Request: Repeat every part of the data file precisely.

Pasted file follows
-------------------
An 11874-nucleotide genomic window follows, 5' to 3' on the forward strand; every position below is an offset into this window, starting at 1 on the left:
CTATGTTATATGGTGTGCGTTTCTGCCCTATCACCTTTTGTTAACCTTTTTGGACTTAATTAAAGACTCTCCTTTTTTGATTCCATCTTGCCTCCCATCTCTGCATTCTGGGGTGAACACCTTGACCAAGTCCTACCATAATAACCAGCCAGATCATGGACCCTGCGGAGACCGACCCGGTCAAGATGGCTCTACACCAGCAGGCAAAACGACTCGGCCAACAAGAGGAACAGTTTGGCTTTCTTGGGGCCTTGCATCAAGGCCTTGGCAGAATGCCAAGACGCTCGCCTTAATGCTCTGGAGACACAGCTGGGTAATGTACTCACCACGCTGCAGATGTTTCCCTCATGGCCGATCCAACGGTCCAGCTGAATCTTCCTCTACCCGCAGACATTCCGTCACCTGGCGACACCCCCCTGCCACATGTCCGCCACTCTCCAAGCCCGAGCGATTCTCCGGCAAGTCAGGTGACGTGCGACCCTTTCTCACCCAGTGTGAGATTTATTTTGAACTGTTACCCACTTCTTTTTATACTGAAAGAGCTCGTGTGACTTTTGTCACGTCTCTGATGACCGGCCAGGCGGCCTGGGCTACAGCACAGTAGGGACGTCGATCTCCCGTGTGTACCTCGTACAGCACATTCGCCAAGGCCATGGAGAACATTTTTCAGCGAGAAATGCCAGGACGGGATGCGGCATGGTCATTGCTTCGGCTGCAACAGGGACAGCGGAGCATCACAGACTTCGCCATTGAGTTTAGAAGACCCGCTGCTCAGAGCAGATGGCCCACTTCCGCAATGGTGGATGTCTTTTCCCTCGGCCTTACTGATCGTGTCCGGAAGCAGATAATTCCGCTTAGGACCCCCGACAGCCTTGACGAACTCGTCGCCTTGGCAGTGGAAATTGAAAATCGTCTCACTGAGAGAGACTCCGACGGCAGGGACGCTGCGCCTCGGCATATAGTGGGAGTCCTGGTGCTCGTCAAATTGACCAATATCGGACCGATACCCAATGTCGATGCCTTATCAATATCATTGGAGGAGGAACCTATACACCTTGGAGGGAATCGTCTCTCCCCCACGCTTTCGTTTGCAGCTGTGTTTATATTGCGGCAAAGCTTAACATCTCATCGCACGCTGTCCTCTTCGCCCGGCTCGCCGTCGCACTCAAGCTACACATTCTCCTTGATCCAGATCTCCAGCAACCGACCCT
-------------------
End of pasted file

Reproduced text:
An 11874-nucleotide genomic window follows, 5' to 3' on the forward strand; every position below is an offset into this window, starting at 1 on the left:
CTATGTTATATGGTGTGCGTTTCTGCCCTATCACCTTTTGTTAACCTTTTTGGACTTAATTAAAGACTCTCCTTTTTTGATTCCATCTTGCCTCCCATCTCTGCATTCTGGGGTGAACACCTTGACCAAGTCCTACCATAATAACCAGCCAGATCATGGACCCTGCGGAGACCGACCCGGTCAAGATGGCTCTACACCAGCAGGCAAAACGACTCGGCCAACAAGAGGAACAGTTTGGCTTTCTTGGGGCCTTGCATCAAGGCCTTGGCAGAATGCCAAGACGCTCGCCTTAATGCTCTGGAGACACAGCTGGGTAATGTACTCACCACGCTGCAGATGTTTCCCTCATGGCCGATCCAACGGTCCAGCTGAATCTTCCTCTACCCGCAGACATTCCGTCACCTGGCGACACCCCCCTGCCACATGTCCGCCACTCTCCAAGCCCGAGCGATTCTCCGGCAAGTCAGGTGACGTGCGACCCTTTCTCACCCAGTGTGAGATTTATTTTGAACTGTTACCCACTTCTTTTTATACTGAAAGAGCTCGTGTGACTTTTGTCACGTCTCTGATGACCGGCCAGGCGGCCTGGGCTACAGCACAGTAGGGACGTCGATCTCCCGTGTGTACCTCGTACAGCACATTCGCCAAGGCCATGGAGAACATTTTTCAGCGAGAAATGCCAGGACGGGATGCGGCATGGTCATTGCTTCGGCTGCAACAGGGACAGCGGAGCATCACAGACTTCGCCATTGAGTTTAGAAGACCCGCTGCTCAGAGCAGATGGCCCACTTCCGCAATGGTGGATGTCTTTTCCCTCGGCCTTACTGATCGTGTCCGGAAGCAGATAATTCCGCTTAGGACCCCCGACAGCCTTGACGAACTCGTCGCCTTGGCAGTGGAAATTGAAAATCGTCTCACTGAGAGAGACTCCGACGGCAGGGACGCTGCGCCTCGGCATATAGTGGGAGTCCTGGTGCTCGTCAAATTGACCAATATCGGACCGATACCCAATGTCGATGCCTTATCAATATCATTGGAGGAGGAACCTATACACCTTGGAGGGAATCGTCTCTCCCCCACGCTTTCGTTTGCAGCTGTGTTTATATTGCGGCAAAGCTTAACATCTCATCGCACGCTGTCCTCTTCGCCCGGCTCGCCGTCGCACTCAAGCTACACATTCTCCTTGATCCAGATCTCCAGCAACCGACCCT